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Daltile, Marazzi open N.Y. Design Studio

By Nadia Ramlakhan

April Wilson, director of brand marketing, Dal-Tile.
April Wilson, director of brand marketing, Dal-Tile.

New York—Daltile, an industry-leading brand of ceramic, porcelain, glass, metal, and natural stone tile products, opened a design studio in the heart of Manhattan Sept. 16 in partnership with its sister brand Marazzi. The remodeled 3,700-square-foot space, conveniently located near Union Square, is the fifth Daltile design studio to open its doors, joining Dallas, Philadelphia, San Francisco and Miami as a regional design hub for the brand.

A large conference room allows for meetings with clients.
A large conference room allows for meetings with clients.

The Daltile and Marazzi Design Studio serves as a collaborative workspace for designers in addition to being a place to hold networking and local association events for organizations including the Industrial Designers Society of America (IDSA) and the American Institute of Architects (AIA). The layout of the showroom is divided into two sections, which allows designers to browse products while educational events are in session.

“The first part is more of the showcase and the second part is the workplace,” said Laura Skeeters, commercial sales/store manager, Daltile. “We can have privacy during presentations, seminars or classes with up to 100 people—or even more—and still have use of the showroom without any interruptions. People can still gather information while we’re in here doing something different.”

An open concept design features movable workstations.
An open concept design features movable workstations.

The studio’s open concept design features movable workstations and can seat 100 comfortably. Overall, the space offers communal worktables, easy access to product samples and wall panels that showcase individual collections by material and application along with two vignettes (a kitchen and bath) that highlight unique product application. A loose tile library provides customers with full-size samples to help them match and coordinate colors and styles for their projects. Light panels show how various tiles will look in different settings, an important factor in choosing the correct tile for a customer’s space.

Panels along the walls display different design options.
Panels along the walls display different design options.

“When we first started things were in drawers and behind closed doors,” said April Wilson, director of brand marketing, Dal-Tile. “People weren’t sure if they could use them, they weren’t sure if they could open the drawers. [With this studio] we wanted to make sure everything was really accessible at all times so there are cubby holes all over the place and open drawers so you can see inside of them. We also provide different workstations—customers can be in a professional environment, be proud to bring clients in and work with them and bring colleagues in to go over different styles, techniques, options, etc. We created a little playground for them. That’s the Daltile message as part of the new brand repositioning—dream as big as you want because we’ve got everything you need.”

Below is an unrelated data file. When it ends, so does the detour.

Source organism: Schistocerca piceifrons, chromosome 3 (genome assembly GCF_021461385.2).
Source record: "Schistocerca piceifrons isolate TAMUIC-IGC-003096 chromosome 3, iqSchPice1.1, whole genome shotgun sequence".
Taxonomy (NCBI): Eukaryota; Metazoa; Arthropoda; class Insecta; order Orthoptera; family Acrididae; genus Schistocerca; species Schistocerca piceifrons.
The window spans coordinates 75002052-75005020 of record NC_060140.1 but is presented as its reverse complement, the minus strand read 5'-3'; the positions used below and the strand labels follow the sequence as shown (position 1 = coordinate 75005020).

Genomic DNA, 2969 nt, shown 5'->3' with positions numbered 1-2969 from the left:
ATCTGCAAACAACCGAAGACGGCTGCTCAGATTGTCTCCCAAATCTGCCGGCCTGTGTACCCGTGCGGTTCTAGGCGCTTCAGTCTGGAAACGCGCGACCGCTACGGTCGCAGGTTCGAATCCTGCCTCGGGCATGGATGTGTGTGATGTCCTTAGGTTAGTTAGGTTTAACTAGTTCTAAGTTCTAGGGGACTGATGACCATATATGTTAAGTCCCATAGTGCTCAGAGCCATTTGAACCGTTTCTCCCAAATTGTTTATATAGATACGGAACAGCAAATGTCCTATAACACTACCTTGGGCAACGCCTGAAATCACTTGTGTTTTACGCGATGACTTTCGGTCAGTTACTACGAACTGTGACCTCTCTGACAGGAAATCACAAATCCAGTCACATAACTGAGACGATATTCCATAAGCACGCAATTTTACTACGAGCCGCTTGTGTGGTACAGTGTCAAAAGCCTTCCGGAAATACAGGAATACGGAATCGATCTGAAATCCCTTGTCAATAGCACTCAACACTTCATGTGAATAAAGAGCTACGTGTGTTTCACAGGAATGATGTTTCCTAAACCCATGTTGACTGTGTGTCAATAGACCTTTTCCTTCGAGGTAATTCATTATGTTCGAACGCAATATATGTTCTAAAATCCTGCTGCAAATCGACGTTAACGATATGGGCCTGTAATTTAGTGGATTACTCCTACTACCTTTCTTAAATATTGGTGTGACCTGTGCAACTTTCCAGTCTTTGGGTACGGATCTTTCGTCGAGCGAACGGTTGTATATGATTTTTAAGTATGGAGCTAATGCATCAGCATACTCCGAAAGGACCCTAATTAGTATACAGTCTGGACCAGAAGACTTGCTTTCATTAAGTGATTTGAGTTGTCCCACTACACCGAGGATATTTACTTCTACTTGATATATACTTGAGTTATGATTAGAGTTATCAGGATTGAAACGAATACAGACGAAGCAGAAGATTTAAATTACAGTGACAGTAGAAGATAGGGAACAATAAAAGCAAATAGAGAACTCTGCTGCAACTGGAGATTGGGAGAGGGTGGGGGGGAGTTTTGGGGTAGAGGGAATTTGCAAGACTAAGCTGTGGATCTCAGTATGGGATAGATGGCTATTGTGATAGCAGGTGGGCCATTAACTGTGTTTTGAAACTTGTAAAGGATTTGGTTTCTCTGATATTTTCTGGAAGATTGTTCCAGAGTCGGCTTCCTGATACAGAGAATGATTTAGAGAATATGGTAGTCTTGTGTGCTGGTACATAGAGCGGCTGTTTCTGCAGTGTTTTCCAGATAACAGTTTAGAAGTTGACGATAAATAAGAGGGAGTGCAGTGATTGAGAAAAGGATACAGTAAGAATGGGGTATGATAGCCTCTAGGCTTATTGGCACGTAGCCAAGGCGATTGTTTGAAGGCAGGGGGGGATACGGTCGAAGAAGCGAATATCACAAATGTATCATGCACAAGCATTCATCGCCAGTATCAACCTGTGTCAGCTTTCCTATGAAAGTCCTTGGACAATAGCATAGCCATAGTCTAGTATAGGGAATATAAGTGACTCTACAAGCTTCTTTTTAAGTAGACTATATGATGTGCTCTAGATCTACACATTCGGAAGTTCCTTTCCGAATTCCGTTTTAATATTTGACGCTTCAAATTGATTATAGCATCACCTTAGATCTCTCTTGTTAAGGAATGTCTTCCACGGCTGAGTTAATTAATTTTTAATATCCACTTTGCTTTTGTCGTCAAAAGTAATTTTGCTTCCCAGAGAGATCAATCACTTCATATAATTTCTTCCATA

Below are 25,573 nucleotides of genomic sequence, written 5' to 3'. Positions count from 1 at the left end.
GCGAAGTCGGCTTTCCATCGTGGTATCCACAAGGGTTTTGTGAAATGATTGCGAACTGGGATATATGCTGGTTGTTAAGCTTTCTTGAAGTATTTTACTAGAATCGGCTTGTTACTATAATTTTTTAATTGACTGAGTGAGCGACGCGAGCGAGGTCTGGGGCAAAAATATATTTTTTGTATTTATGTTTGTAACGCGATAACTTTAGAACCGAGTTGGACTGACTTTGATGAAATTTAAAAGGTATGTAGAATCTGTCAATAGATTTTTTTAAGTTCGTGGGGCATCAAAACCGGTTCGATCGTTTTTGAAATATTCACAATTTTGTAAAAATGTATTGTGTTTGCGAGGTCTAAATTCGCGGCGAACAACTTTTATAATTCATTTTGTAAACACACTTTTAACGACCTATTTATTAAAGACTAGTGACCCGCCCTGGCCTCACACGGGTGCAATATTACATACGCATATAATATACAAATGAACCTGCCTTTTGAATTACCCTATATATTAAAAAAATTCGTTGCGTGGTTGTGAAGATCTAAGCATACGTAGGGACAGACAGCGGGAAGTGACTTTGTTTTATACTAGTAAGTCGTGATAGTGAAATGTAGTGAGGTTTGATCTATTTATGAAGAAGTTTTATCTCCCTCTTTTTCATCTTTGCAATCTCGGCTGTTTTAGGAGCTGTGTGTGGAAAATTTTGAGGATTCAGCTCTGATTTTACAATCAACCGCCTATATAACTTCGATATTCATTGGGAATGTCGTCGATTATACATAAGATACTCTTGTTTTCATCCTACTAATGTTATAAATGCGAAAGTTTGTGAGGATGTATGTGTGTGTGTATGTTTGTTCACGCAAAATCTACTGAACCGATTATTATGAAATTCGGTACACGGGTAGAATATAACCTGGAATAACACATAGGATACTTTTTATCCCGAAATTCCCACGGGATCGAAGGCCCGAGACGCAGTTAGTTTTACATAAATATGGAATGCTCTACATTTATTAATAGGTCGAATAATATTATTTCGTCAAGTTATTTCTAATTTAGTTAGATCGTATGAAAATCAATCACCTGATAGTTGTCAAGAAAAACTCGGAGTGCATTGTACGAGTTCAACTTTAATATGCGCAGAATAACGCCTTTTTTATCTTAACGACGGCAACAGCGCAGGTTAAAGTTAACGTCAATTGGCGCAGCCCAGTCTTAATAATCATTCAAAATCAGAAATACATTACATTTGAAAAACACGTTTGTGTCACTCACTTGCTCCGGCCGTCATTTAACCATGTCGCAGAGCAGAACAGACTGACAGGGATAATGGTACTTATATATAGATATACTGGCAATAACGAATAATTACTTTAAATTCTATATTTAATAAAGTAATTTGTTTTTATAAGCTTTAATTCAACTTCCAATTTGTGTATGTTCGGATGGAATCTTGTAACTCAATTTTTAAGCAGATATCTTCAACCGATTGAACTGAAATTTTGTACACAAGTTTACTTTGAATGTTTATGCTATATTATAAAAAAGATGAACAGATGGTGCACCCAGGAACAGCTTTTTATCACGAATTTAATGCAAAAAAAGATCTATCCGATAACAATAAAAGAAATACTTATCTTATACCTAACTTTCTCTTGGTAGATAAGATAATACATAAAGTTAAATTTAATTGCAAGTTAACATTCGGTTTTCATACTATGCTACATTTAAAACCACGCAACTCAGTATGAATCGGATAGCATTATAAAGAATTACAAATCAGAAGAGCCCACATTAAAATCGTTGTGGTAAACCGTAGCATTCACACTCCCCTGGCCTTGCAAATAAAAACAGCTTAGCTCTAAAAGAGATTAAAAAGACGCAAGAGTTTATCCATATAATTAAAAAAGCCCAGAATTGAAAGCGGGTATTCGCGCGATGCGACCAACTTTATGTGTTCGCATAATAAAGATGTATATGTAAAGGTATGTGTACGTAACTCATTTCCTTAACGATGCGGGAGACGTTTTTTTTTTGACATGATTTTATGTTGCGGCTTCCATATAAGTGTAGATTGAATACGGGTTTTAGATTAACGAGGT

Digital tools in the studio allow customers to bring their design ideas to life. An LCD touch screen lets customers virtually flip through the digital catalog, view inspiration gallery images and build designs with the tile and stone visualizer tool.

Samples are easily accessible throughout the studio.
Samples are easily accessible throughout the studio.

This particular space differs from Daltile’s other studios to cater to its New York audience. “Certainly the product is relevant to our audience here,” Wilson said. “That’s the No. 1 way we distinguish design studios from each other. They all have a white palette because we want the colors and patterns to take center stage but open spaces and workstations allow our customers regardless of where they are to have the best experience possible. There are also different elements of flavor in each studio that take on the personality of the region it is in.” For example, an intricate mosaic wall depicting an apple blossom greets visitors, alluding to the city’s famed nickname.

Real-world applications serve as design inspiration.
Real-world applications serve as design inspiration.

Daltile offered attendees a sneak peek at some of its fall introductions scheduled to roll out Oct. 1, with additional launches slated for later this year. The new products draw inspiration from both traditional and contemporary designs. Portfolio offers customers a cement-look tile with rectified edges for a clean installation while Bee Hive, a hexagonal tile, caters to recent trends. Volume 1.0 provides high-DCOF StepWise technology, a patent-pending Daltile exclusive innovation. The surface technique combines slip resistance with superior cleanability.

Dignitary replicates the delicate veining and natural fossil layers of French limestone and can be used in contemporary or traditional designs. The large-format Ambassador series offers a high-end look that works well in both indoor and outdoor applications. Haut Monde reflects the look of sandstone and Consulate is available in two finishes: Consulate Antique, which conveys the smooth look of aged marble, and Consulate Quartzite, which amplifies quartzite’s natural texture.

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